Judging from the state of the US auto industry, does the above statement fit Harry Frankfurt’s definition of bullshit?

  3. Anonymous

    Picking up on Mervyn King’s “oiling the wheels” to improve liquidity, there is another way to make fluids flow. That is to filter the fluid in order to improve the viscosity, i.e. remove the less viscous components so that the remaining fluid flows faster. Simply adding more “thin” fluid (QE) is far less effective. The so called “toxic assets” inhibiting the velocity of money flows are like grains of sand rather than just less viscous fluid and should be filtered out asap because the whole system (or some parts(Bear, AIG etc) will seize up. Only after removal of contaminents should fresh oil be added.

    As sand is of only negative value in such a system its removal should not reward those who put it in.

    Because adequate filtration has not been carried out, it is now necessary to permanently remove major components of the engine system, namely many of the pumps (aka banks). Failure to perform proper maintainance at the fluid level (aka clean filters) means mechanical repairs will now be required and maybe even full shutdown for a period.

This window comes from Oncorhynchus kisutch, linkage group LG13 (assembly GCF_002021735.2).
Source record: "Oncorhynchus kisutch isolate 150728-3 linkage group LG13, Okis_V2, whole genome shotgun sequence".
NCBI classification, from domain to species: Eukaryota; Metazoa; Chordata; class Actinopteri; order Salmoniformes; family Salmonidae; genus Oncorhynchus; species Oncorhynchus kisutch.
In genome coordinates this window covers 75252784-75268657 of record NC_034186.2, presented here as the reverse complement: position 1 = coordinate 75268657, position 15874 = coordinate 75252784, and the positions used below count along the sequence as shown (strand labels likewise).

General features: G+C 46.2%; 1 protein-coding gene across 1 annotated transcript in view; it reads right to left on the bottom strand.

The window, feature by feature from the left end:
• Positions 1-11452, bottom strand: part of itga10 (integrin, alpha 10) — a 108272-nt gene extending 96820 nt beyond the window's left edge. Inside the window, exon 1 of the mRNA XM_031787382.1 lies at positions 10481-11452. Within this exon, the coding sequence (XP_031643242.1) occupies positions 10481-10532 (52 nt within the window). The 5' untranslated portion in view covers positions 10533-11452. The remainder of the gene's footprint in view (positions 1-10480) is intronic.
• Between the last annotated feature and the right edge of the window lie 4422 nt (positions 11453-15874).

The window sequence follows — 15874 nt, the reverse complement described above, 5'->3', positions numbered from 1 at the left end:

Expect runs on several currencies while our leaders try to decide how to do this.

    Joe the maintenance man.

  4. bg

    “Ahem, it is Cerberus in particular who ought to pony up dough, “

    I am sure the above statement is right (I personally don’t know the details.) But doesn’t Cerberus have an absolute right to cut its losses at there current commitment by letting Chrysler fail? Isn’t it in Cerberuses interests to minimize losses on an obviously bad deal?

    I don’t have a lot of sympathy for the situation they find themselves in, but I do believe in the rule of law, and an even hand.

  5. charlie

    FIAT is one of the great stories of our time. First, they snooker $2 billion out of GM in 2004. Then, the partner with Ford (and steal some management from VW) and come up with the New 500 — which is based off a Ford Kaa (and the GM money) Now, they want to use Chrysler to get an American factory and dealers, but they do a deal with Cerebus, not with Daimler, who would love to get rid of their stake. Ford must be delighted that the kaa-derived 500 is coming to the US, since it is one of those city cars that Ford won’t sell here. I believe Ford, given the benefits problem the Kaa wouldn’t make any money — but Fiat can make money selling it if the US government gives them cash.

    They’ve been in bed with every Euro-American car company, and they are still playing. Amazing deal ability.

  6. artichoke

    The US is just as capable and just as smart as before.

    But the competition got stronger.

    That’s why we are now losing. It’s a financial crisis but also real diminution in our competitive position. We won’t get back where we were.